Potts Point and Sydney’s east are living, breathing neighbourhoods, constantly changing and evolving.
Peel back the layers, and there are some fascinating tales of lost and forgotten landmarks to discover.
The forgotten trams of Sydney’s east
Sydneysiders once made their way around our city via more than 300km of tram tracks, with lines connecting the city to Potts Point, Kings Cross, Rushcutters Bay, Darlinghurst and the eastern beaches.
Sydney’s earliest trams were horse-drawn, steam-powered, or cable-driven, but one of the first electric lines was built here in the east in 1890, running from Waverley to Randwick. The Rushcutters Bay Tram Depot followed in 1898 on the site of the present-day Vibe Hotel on Bayswater Road. By their heyday in the 1920s and 30s, trams transported thousands of passengers on the Watsons Bay, Woolloomooloo, Bondi, Bronte, and Coogee and Clovelly lines every day, but the Kings Cross tram was the busiest in Sydney. City workers would take the tram, which ran every minute, to the Cross for lunch. William Street became infamous for its traffic jams as trams competed with cars, buses, taxis, and electric trolleybuses for space on the road.
The eastern suburbs’ tram lines were closed in 1960, but there are still a few reminders of their existence. The saying ‘shoot through like a Bondi tram’, meaning to leave quickly, comes from the Bondi express trams that didn’t stop at Paddington in peak times. And if you keep your eyes peeled, you might notice metal tram rosettes, once used to anchor the support wires for the overhead wiring above the tram tracks, still present on building facades along the old tram routes.
Tamarama’s Wonderland City
It’s hard to imagine now, but more than a century ago, Tamarama Beach was the site of an amusement park. Originally called the Royal Aquarium or the Bondi Aquarium, the park opened in 1887 with an aquarium, seal pond and shark tank. In 1906, the site was taken over by William Anderson, who opened Wonderland City. Modelled after New York’s famous Coney Island, it included attractions such as a rollercoaster, a haunted house, a double-decker carousel, a skating rink, Alice the elephant and other animals, and an airship called the Airem Scarem that carried visitors from cliff to cliff via a cable high above the beach. More than 20,000 Sydneysiders visited Wonderland City on its opening day.
The amusement park was built only 12 feet (3.6m) from the high tide line, which meant there was only a very narrow strip of beach for public use. As the years went by, interest in Wonderland City waned and upset from swimmers and locals about the lack of beach and water access grew, and the end was in sight for the amusement park. It closed for good in 1911.
Today Tamarama’s pleasure ground past is remembered by Wonderland Avenue, on the north side of the beach.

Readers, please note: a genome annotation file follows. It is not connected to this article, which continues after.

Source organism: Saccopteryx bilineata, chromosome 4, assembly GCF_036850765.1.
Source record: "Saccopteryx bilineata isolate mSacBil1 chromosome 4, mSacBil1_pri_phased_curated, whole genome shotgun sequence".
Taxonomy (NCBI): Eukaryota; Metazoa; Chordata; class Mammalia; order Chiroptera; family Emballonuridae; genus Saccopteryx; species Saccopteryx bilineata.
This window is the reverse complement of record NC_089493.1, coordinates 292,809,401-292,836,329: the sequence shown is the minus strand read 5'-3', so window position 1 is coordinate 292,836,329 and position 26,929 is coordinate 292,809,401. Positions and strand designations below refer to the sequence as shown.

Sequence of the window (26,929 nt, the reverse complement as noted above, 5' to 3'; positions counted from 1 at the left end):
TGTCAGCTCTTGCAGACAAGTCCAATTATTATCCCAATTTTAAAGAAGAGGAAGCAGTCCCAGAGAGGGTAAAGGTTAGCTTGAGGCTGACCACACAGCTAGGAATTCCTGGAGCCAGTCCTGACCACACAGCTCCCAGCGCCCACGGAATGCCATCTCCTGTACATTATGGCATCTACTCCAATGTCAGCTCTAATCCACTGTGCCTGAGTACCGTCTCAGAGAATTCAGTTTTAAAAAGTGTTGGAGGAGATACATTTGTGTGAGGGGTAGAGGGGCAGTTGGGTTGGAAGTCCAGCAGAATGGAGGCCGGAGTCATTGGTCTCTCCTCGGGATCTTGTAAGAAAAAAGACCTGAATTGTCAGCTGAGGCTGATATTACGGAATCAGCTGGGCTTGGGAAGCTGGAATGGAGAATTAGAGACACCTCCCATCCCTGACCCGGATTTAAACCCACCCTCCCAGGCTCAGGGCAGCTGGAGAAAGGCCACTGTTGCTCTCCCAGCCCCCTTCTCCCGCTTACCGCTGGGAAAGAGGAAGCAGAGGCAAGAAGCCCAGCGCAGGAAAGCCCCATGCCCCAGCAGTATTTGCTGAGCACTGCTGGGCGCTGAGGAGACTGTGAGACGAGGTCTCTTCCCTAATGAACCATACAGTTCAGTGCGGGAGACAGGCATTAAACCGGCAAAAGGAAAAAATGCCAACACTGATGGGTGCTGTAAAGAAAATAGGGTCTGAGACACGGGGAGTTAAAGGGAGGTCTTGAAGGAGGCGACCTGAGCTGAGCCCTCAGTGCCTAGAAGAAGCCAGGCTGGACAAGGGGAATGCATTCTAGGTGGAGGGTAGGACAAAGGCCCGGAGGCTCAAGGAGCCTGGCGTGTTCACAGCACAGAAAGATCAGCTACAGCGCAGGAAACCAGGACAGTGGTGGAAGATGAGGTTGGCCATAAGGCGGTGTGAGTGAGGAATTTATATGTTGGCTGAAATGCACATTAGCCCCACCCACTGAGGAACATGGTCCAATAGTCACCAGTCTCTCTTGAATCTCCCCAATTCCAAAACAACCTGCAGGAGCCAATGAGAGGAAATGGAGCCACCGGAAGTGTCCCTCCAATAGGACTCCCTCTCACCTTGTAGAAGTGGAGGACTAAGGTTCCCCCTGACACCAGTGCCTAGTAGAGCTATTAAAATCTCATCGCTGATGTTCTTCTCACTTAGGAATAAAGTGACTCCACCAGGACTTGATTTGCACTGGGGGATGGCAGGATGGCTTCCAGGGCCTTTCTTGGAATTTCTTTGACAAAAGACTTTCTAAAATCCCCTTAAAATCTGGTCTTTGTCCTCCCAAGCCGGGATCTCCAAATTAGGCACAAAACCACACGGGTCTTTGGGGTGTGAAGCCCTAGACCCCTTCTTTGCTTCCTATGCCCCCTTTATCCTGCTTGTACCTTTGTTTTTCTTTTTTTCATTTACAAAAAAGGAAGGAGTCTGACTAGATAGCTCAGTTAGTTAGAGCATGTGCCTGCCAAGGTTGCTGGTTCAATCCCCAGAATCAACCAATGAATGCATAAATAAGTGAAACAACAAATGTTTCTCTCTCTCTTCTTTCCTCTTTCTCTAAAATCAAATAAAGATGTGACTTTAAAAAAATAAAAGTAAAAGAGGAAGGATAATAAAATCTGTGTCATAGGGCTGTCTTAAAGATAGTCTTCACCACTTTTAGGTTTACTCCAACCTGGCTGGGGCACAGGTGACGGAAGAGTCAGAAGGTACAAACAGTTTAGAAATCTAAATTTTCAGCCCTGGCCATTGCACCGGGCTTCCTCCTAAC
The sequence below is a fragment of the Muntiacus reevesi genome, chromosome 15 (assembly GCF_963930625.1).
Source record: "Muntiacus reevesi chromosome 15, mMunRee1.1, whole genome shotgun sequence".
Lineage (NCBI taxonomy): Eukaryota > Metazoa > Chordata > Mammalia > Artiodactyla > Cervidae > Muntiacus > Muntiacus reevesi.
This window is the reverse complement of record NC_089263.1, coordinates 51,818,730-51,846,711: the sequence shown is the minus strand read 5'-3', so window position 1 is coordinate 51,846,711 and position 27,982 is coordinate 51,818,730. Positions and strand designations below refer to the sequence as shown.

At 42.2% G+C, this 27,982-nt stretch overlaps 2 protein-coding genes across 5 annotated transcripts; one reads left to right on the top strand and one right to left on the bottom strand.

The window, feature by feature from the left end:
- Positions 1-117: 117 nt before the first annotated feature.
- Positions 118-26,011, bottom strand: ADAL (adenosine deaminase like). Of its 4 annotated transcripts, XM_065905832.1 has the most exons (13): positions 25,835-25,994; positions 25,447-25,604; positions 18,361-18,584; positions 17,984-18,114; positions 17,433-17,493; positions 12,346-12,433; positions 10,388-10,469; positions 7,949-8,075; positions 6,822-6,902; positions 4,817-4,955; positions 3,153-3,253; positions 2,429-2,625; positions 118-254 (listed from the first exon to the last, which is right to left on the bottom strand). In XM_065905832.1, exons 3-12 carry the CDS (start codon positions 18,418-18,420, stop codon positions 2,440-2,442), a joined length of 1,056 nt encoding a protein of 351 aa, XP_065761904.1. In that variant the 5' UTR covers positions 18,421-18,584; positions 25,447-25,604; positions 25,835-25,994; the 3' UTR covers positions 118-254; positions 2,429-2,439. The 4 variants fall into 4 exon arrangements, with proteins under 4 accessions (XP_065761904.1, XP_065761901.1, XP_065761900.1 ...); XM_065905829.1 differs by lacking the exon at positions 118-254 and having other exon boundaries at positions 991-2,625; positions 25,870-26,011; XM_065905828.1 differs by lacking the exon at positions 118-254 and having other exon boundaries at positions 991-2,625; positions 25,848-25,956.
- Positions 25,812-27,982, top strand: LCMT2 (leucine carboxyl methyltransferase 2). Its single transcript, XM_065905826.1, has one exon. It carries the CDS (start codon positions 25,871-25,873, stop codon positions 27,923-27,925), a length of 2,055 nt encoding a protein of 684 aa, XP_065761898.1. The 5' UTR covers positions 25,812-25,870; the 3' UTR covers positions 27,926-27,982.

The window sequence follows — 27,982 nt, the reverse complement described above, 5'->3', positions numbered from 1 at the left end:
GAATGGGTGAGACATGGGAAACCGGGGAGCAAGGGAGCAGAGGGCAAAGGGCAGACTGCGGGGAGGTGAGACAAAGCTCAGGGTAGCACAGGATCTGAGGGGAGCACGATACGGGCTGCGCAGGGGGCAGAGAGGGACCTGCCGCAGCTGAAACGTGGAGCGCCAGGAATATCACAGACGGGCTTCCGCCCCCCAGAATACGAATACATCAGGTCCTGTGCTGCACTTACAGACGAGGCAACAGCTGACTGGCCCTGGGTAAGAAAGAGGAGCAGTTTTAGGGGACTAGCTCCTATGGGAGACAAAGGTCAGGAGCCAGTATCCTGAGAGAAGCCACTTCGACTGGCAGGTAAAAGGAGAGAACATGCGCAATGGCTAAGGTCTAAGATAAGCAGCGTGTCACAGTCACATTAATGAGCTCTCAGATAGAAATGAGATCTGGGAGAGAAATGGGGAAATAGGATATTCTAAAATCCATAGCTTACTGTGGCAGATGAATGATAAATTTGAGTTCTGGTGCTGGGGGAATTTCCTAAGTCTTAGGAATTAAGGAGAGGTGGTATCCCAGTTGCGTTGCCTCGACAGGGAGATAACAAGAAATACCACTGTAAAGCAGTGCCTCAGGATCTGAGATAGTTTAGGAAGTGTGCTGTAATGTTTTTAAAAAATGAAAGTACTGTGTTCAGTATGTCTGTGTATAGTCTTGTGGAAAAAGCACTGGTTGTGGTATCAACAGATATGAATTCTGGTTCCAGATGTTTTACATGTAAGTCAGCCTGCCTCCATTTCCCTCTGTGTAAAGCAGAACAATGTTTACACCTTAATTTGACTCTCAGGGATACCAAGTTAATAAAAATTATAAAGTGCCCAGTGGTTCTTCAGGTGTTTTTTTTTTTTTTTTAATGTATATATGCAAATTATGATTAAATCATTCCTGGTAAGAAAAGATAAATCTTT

The lost mansions of Potts Point
One of Sydney’s oldest urban areas, Potts Point is home to plenty of gorgeous heritage buildings. But over the years, some of them have been lost to history, such as Grantham House. Built-in the 1840s on what is now St Neot Avenue, Grantham House was a sandstone edifice that looked more like a castle than a home. It was knocked down in 1937 to make way for two apartment buildings, one of which is named after the old stately home.
Fitzroy Gardens was once the site of several grand old Potts Point mansions, including one called Maramanah. It passed through several owners after it was built in the 1840s and was used as a rec centre for servicemen during the Second World War. Several servicemen and their families squatted in Maramanah when they found themselves homeless amid the post-war housing shortage. The City of Sydney took over and ran Maramanah as a hostel until it was demolished to make way for Fitzroy Gardens in 1954.
Potts Point’s forgotten nightclubs
Potts Point and Kings Cross have long had a reputation for glamour, and in the 1960s, one of Sydney’s premier nightclubs, the Silver Spade Room, opened on Macleay Street. Situated in the chic and sumptuous Chevron Hotel, it attracted a veritable who’s who of entertainers. Everyone from Shirley Bassey to Nat King Cole, Ella Fitzgerald to Sammy Davis, Roy Orbison to Jimmy Barnes performed in the glamorous club over the years. The Chevron Hotel was demolished in 1985 to make way for another hotel, and today residential building Ikon stands in its place.
Another Kings Cross nightspot that is no more is the Carousel Club. Built-in 1963 on the corner of Darlinghurst Road and Roslyn Street by notorious ‘Mr Sin’ Abe Saffron, it was designed to house the iconic drag revue Les Girls. The Carousel Club gained infamy as the last known place visited by newspaper publisher and activist Juanita Nielsen before she disappeared in 1975. Today the Carousel Club site is home to the Empire Hotel.
Kings Cross’s Sweethearts Cafe
Many a tourist has visited Kings Cross in a futile attempt to see the long-gone Sweethearts Café, made famous by the 1979 Cold Chisel song Breakfast at Sweethearts.
Chisel songwriter, keyboardist and long-time Cross local Don Walker was inspired to write the song by a café he used to frequent called Sweethearts. He remembers the café as being very small and run by a Yugoslavian family. In the 1970s and 80s, it was situated among the Cross’s strip clubs and sex shops and visited by pimps, prostitutes, and drug dealers. As well as attracting the lost and lonely, the café had such a reputation that when Rudolf Nureyev was in Sydney, he would have his coffee at Sweethearts, according to Walker.
Sweethearts was originally located at 45 Darlinghurst Road, where McDonalds is today. After that site was demolished in the late 80s, it moved across the road, where it lasted until the early 90s. Today the site is occupied by the Potts Point Hotel, where the rooftop bar is called Sweethearts Rooftop in tribute.
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Photo credit: Wikipedia